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Russia Is Destroying Tons of Western Food to Mark a Year of Retaliatory Sanctions

Officials ordered steamrollers and tractors to ruin mounds of food on Thursday, despite the outrage of protesters calling for the government to donate the banned goods to the needy.
Photo via Reuters

Russian officials took steamrollers and tractors to tons of seized cheeses, fruit, and other imported edibles Thursday to mark a year of retaliatory sanctions against Western foods.

Even as the country's poor suffer the fallout of Russia's recent recession and badly performing ruble, President Vladimir Putin issued a decree to destroy the banned imports from countries that had imposed sanctions on Russia as the conflict in Ukraine continues, according to the Associated Press.


The move was met with resistance from protesters who created a petition calling for officials to instead donate the goods to the country's needy, which have been particularly affected by the sanctions that have steeply shot up the price of goods. The destruction of so much food in the face of public hunger has outraged many of the country's citizens.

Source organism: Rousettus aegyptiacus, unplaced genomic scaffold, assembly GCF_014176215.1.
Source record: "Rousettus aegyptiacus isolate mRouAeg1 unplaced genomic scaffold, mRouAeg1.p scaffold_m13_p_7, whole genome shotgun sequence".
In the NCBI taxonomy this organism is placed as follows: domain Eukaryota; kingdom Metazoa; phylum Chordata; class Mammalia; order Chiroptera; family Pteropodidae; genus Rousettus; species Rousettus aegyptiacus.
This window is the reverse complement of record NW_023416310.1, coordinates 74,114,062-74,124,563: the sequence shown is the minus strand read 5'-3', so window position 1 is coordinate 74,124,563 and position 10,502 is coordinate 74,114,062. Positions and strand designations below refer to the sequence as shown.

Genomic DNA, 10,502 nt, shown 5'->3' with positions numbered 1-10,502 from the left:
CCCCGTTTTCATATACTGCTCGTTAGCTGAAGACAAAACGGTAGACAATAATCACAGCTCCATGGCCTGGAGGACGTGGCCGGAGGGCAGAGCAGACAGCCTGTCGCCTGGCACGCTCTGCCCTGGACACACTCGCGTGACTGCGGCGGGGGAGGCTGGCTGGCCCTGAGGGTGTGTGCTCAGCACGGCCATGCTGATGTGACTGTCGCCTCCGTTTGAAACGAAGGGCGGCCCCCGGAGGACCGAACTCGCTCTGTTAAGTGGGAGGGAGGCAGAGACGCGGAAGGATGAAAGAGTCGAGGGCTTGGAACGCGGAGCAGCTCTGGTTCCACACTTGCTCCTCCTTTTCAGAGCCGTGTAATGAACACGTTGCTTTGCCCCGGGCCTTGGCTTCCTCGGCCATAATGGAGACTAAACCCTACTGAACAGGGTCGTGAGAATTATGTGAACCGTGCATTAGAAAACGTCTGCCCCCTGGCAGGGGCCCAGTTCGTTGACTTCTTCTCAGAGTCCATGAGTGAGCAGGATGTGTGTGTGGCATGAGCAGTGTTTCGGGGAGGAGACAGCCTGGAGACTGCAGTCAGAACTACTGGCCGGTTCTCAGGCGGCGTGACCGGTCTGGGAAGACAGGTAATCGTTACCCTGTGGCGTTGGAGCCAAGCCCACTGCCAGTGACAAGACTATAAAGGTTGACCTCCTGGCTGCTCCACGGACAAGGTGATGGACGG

At least nine metric tons of contraband cheese were crushed in the Belgorod region on Thursday. Meanwhile, authorities are preparing to incinerate 20 metric tons of cheese in St. Petersburg and destroy 60 metric tons of tomatoes and peaches in Smolensk.

Related: Here's How Russia Will Reclaim Its Future From Vladimir Putin

Russia first banned many Western imports — including cheese, fruits, and vegetables — last August in response to sanctions imposed by several EU countries and the US over the Kremlin's annexation of Crimea and its involvement in supporting pro-Russian separatists in Ukraine's east. Russian lawmakers last month extended the ban on Western foods for another year.

Some smugglers have found ways to bypass the retaliatory sanctions. In July, Russian customs officials seized nearly 460kg (nearly half a metric ton) of cheese stuffed in the backseat and trunk of a man's car as he attempted to drive into the Russian exclave of Kaliningrad from Poland.

Russians are permitted to bring small amounts of goods for personal consumption into the country, but bringing in foods to be used for commercial purposes, including at restaurants, has been banned.

The Kremlin has said the ban will help encourage business flow to local producers, and many agriculture producers in the country have welcomed the sanctions. Some experts contend, however, that the government's claims are a long-term view that may take years to achieve, and in the meantime, food prices will sharply rise and drive more Russians below the poverty line.

The Associated Press contributed to this report.